Padraig Harrington Wins Back-to-Back Opens, Thanks To Sergio Garcia

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Padraig Harrington Wins Back-to-Back Opens, Thanks To Sergio Garcia

Padraig Harrington has two British Open titles, and it all started with a miss.

But it wasn't his. The morning after he defended his title at Royal Birkdale, the Irishman already was looking ahead. He now is in the same company as Greg Norman, Curtis Strange, Ben Crenshaw, Dave Stockton and others who have won the same major twice.

Next on his list is winning a third major, perhaps one in America.

But imagine where he would be if Sergio Garcia had made that 10-foot par putt last year at the British Open.

What everyone remembers from Carnoustie is Harrington draped in an Irish flag and carrying his son Patrick, who wanted to fill the silver claret jug with ladybirds.

Forgotten after his playoff victory was a collapse that would have ranked with anything Norman ever did and, by Harrington's admission, might have ruined his career.

Harrington had a one-shot lead on the 18th when he hit his tee shot into Barry Burn. Then he chunked a 5-iron for his third shot that tumbled into the burn again. His greatest shot was a 5-foot putt for double bogey.

All that spared him a crushing defeat was Garcia, whose par putt to win the British Open looked good until the final inch.

"If Sergio parred the last and I did lose, I think I would have struggled to come back out and be a competitive golfer," Harrington said that day. "To take a 6 down the last, it would have hit me very hard. I think I would have struggled in the future."

Harrington had an old friend at his side—the claret jug—when he was reminded Monday of his good fortunes.

It brought back memories not only of Carnoustie, but also of the final round at Royal Birkdale. Harrington twice was on the verge of bogey until a beautiful pitch from 30 yards to within inches on the first hole, and a 15-foot putt to save par on the third.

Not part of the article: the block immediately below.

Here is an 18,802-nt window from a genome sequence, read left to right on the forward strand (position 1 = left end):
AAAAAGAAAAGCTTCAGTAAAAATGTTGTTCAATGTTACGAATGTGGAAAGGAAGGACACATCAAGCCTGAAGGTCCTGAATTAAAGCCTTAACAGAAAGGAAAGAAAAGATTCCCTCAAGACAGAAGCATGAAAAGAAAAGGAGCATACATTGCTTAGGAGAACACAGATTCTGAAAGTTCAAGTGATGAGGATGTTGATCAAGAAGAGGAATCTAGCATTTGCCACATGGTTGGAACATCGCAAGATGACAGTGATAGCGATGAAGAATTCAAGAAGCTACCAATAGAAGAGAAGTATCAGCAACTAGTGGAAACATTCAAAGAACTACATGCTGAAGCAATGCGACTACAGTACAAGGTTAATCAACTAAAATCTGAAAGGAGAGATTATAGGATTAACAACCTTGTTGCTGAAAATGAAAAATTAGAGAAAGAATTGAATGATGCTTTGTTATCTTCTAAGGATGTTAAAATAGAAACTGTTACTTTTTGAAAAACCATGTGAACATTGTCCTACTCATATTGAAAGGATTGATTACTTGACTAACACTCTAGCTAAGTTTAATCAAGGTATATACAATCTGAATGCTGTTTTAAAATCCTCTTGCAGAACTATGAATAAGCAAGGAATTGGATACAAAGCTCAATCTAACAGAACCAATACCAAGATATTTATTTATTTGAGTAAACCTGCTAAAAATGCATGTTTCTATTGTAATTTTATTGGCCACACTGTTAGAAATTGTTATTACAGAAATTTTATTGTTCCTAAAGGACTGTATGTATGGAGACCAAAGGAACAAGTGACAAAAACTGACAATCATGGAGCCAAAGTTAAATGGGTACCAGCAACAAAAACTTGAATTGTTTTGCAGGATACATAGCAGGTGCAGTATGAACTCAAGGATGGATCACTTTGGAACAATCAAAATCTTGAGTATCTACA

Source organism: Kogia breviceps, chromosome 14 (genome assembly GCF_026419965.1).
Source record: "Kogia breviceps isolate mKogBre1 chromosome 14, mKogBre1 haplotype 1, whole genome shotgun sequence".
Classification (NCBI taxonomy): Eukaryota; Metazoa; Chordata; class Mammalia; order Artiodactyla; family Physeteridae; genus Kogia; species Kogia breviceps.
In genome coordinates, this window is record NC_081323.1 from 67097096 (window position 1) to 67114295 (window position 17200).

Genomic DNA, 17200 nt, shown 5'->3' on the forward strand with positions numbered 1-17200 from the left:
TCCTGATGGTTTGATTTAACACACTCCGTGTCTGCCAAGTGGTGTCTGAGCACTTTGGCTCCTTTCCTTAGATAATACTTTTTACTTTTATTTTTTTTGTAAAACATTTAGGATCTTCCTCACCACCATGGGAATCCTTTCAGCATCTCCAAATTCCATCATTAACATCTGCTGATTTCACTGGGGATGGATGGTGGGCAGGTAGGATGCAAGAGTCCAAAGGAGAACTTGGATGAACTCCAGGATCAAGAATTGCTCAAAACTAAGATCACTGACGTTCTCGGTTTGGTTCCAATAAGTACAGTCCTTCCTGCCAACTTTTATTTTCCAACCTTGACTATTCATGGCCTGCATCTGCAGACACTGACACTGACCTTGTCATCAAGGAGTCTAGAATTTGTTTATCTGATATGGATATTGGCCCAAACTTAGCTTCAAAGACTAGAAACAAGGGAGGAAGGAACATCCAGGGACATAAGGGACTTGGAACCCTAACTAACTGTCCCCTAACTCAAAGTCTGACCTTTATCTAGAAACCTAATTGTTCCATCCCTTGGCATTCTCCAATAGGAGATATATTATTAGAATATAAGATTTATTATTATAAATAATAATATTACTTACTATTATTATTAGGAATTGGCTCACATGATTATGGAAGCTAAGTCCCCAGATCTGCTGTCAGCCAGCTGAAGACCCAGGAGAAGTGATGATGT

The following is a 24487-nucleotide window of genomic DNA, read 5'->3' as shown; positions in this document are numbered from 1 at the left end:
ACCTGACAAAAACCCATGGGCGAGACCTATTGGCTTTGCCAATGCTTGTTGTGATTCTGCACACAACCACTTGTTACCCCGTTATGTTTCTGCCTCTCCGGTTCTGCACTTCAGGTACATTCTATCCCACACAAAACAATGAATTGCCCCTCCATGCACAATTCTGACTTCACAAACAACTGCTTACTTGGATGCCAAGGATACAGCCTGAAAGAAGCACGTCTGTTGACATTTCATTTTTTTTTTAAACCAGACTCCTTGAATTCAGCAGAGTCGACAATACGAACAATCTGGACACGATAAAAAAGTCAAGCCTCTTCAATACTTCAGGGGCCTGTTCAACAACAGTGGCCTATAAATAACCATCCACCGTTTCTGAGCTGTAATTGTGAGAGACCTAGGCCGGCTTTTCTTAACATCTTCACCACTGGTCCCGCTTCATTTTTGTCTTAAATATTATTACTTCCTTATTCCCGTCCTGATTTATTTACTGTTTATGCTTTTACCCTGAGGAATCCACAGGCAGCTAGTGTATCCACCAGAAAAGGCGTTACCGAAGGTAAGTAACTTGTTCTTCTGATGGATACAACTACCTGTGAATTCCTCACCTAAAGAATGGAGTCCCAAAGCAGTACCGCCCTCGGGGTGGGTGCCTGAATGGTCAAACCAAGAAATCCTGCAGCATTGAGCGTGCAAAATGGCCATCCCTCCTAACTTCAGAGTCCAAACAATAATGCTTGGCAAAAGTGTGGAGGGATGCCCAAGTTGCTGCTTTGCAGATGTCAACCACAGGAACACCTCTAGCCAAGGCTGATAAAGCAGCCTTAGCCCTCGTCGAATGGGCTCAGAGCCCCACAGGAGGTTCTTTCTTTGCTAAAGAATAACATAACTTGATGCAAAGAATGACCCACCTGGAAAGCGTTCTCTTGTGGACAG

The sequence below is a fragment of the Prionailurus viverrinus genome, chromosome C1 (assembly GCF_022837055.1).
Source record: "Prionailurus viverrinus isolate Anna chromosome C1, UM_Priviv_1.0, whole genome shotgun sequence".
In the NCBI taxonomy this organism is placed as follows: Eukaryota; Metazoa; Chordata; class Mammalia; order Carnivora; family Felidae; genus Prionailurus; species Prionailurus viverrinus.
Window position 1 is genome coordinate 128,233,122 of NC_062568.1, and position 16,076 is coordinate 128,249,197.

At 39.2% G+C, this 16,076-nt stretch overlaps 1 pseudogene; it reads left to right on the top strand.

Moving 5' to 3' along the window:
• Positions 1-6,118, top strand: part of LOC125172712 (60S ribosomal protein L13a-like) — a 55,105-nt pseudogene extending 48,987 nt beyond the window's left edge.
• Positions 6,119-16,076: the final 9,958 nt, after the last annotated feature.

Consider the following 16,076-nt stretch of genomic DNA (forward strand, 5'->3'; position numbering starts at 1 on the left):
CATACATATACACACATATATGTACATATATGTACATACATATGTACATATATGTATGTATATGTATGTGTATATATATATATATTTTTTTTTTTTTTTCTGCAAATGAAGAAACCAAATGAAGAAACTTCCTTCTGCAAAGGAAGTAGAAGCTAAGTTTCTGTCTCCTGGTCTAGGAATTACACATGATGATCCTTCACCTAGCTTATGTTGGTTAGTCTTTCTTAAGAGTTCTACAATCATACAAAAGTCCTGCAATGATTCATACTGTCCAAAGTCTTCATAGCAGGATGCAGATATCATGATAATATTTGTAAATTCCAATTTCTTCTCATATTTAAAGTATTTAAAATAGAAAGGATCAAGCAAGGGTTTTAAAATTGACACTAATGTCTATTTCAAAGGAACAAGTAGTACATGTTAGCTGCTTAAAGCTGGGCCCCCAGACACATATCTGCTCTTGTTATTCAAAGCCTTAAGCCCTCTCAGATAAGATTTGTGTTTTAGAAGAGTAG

Every shot he made, Norman missed.

"I'm realistic enough to believe that the twin impostors of success and failure are always a hair's breadth away," Harrington said Monday. "The difference of that putt (by Garcia) going in and not going in—and the consequences of that—are amazing, and no more so than in that one second."

He recognized that if Norman had saved par from a pot bunker on the opening hole and Harrington couldn't get up-and-down from short the green, the Shark would have had a three-shot lead and loads of momentum.

No one will ever know.

"But in Sergio's case," Harrington continued, "we do have an answer. If his putt did drop, he would have won the Open. But the fact is it didn't drop, and I ultimately won the Open."

Perhaps it was only fitting that Harrington played the final round with Norman, who at age 53 gave himself yet another chance to win a major and set himself up for more failure.

Of the majors Norman squandered, the most memorable were his 4-iron over the 18th green at the 1986 Masters for a bogey that paved the way for Jack Nicklaus to win a sixth green jacket; his 78 in the final round of the PGA Championship that same year at Inverness, where Bob Tway holed a bunker shot for birdie on the final hole; and the 1996 Masters, when he led by six and lost by five.

How might it have been different for Norman?

One of the most underrated players of his generation was Scott Hoch. How might his career have changed had he made that 30-inch par putt to beat Nick Faldo in a playoff at the 1989 Masters?

What about Doug Sanders blowing a three-foot putt to win at St. Andrews in 1970?

Colin Montgomerie, the best player alive without a major, could have picked one up at Congressional in 1997 at the U.S. Open if not for freezing over that five-foot par putt on the 17th hole. One can only imagine how that might have helped him at Winged Foot two years ago, when he chunked a 7-iron from the 18th fairway.

"You have to look at it like this," Harrington said. "It's about averages. You get yourself in position enough times, it will fall on the right side of you some of the times, and the wrong side some of the times. The key is to get into position.

"I've played great in tournaments and through no fault of my own finished second," he added, "and I've seen where I messed up and finished second.

"If you keep getting in position, one day you'll hole a 10-footer to get into the playoff, and the next day you won't," he said. "You can't control all the breaks."

Garcia, meanwhile, was the betting favourite at Royal Birkdale this year. He was seven shots behind going into the final round, shot 44 on the back nine and was never a serious factor.

He began the week with a lively press conference, which included one question about Carnoustie. As good as Garcia struck that putt, how much different would his life have been over the past 12 months if that fraction of an inch had gone in his favour?

"I don't know," Garcia said. "I will never know."

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